CHRONICLES OF A NEW WRITER_17
Up the stairs we climbed. At the fifth floor we stopped. Caren pushed a door open and Shish and I followed in. A tenant had vacated few days go. Inside, I turned round, checking the house. It, this house, remained in great shape. Painted cream. High ceiling. Tiled floor. Separate kitchen. Wide balcony. One bedroom.
“Wah, this is a beautiful house, Taifa,” said Shish.
“You like it?” said I.
“Yea! Don’t you?”
“Yap, I think I do.”
Caren walked out to the balcony. Shish and I visited the bedroom.
“You should take it. Wow, look at this—” she rotated at the middle of the bedroom, whose window overlooked Ngong Road, “—if you don’t take it, I will.”
“Try me. Wow, look at this—” she opened the wooden cream wardrobe, “—you put your cloths here, and—and your shoes here.”
“You should take it,” said she, inside the wardrobe, while I stood right behind her. When she turned to me, she found me stationed a hair’s length away, and looked into my eyes. “Take it.”
I nodded, and stepped away. She walked to a corner. “You can put the bed here,” said she, gesturing with her hands, “or there, along that side, isn’t it?”
I nodded. To the window, I walked, and pushed open the pane. Down on the road, vehicles crawled in the traffic, left to right and right to left. She stood beside me. “Take it.”
“How much is it?” said I.
“Caren! How much is it?” said she. And Caren responded from where she remained: “fifteen thousand only!”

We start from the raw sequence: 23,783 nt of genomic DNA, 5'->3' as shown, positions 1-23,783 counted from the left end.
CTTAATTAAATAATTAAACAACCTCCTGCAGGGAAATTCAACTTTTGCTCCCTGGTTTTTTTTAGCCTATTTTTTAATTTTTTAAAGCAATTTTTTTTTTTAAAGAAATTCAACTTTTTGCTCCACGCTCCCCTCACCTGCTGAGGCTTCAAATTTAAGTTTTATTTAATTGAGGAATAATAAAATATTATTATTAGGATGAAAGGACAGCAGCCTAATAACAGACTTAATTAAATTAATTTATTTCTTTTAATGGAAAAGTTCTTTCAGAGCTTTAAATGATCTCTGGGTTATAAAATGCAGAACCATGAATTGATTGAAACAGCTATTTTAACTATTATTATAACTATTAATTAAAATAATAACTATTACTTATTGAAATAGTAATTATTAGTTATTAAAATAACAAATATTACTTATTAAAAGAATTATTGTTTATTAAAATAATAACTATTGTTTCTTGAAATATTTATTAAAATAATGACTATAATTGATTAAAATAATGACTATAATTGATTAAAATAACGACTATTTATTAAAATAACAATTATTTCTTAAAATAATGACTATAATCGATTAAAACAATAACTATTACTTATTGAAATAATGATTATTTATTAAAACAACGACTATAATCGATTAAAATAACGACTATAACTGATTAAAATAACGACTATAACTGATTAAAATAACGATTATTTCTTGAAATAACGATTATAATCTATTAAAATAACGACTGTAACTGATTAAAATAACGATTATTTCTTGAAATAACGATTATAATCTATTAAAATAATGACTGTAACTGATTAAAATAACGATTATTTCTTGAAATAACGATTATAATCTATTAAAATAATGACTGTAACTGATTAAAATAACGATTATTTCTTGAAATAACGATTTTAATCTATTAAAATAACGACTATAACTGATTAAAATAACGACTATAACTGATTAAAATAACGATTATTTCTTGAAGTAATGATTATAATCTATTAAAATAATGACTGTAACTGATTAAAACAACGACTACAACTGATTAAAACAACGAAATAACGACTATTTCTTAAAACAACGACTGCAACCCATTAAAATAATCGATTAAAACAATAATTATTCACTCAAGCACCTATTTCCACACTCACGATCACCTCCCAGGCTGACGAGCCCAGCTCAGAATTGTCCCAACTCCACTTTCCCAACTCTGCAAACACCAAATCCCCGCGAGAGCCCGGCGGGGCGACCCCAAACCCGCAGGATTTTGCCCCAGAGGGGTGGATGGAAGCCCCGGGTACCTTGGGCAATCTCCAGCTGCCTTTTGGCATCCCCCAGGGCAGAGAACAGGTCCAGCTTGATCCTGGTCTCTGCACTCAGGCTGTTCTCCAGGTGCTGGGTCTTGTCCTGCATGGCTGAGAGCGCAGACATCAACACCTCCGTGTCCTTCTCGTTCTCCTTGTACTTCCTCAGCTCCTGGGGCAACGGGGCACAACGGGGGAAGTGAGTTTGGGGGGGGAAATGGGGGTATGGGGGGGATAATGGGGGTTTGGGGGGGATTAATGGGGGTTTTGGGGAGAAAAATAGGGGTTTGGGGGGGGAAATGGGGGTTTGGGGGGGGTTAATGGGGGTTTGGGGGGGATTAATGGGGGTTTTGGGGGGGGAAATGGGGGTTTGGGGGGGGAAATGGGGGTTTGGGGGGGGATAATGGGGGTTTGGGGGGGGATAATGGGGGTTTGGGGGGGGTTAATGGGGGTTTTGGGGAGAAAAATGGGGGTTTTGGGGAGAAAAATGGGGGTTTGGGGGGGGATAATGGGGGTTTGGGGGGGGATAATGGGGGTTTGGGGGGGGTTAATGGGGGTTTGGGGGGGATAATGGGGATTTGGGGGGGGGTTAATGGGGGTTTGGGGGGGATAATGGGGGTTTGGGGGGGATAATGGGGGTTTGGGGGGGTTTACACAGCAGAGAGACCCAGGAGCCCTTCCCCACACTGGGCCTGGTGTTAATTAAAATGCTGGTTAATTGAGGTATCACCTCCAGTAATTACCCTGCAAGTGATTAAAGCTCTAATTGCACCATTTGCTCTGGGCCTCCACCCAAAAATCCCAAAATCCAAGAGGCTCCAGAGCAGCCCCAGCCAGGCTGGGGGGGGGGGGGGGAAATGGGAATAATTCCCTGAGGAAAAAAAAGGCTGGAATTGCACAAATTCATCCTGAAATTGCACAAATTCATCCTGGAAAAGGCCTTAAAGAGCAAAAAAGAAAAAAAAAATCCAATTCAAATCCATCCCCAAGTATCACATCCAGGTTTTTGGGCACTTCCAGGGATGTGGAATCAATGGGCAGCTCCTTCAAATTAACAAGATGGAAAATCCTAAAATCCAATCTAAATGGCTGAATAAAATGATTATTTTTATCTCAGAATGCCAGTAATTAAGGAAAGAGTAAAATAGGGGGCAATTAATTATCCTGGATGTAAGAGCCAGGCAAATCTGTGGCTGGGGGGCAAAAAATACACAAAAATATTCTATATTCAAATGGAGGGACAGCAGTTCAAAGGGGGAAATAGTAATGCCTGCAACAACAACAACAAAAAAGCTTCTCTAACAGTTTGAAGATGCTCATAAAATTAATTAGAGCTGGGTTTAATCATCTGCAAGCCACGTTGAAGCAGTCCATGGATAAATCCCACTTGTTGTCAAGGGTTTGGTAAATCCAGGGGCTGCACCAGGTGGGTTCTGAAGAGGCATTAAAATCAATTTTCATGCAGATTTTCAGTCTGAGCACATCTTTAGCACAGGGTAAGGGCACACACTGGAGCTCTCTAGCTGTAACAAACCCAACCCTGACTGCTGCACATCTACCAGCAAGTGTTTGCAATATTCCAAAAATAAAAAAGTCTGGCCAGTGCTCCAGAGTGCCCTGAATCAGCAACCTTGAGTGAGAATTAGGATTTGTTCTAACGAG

I betrayed no outward emotion at this response. But inside me, my friend, I questioned my soul: fifteen thousand? And how much does Ken pay me? Fifteen thousand for rent? I’m still single—
Shish lay her hand upon mine, which had gripped a window frame. “Will you take it? I want to live with you—if you want. We can split the cost.”
I betrayed no outward emotion at this suggestion. But inside me, I consulted my soul. Is this how I’ m going to get married? Of course she is just saying we will split the cost—that is not true. Ah, come what may—if—if I find it tough, I can move to another house, yap—
“Taifa,” she tapped me on the shoulder, “will you say something?”
My hand, I raised, saying, “I’m thinking.”
She said, “Ok,” in a low voice.
Presently, I said, “Yap, I will. I will take it.”
To Caren, Shish then said, “We will take it! Call the janitor!”
Within me, a weak voice nagged me all the time. Asking me if I made the right call. I dismissed it.
We now walked to the balcony, where Caren had stood. “The janitor is coming,” she said. We all waited there, looking over some new and old buidings, covered with cloth lines and water tanks and antennas and chicken structures at the tops.
At length, an old man in a brown hat and old sandals joined us. Our hands, he shook, and to me, said in Swahili, “Mnh, it is you—you want the house?”
“Mnh, here—” a paper he handed me, bearing an account number, “—in this—put thirty thousand, that is—including one month down payment. Then add another eight thousand for repairs, and five thousand for water. You understand me, kijana?”
#To be continued…
A week goes and languages grow; my stories so.
[The typer of these words is a breaker of English. Creator of words. Attempter of waggish things. Marveler of nature. Enjoyer of life. Lover of strangers. Taster of cultures. Author of Tom James. Editor. Snap-shooter. Storyteller. Future husband. Teacher. Learner. Soon a traveler]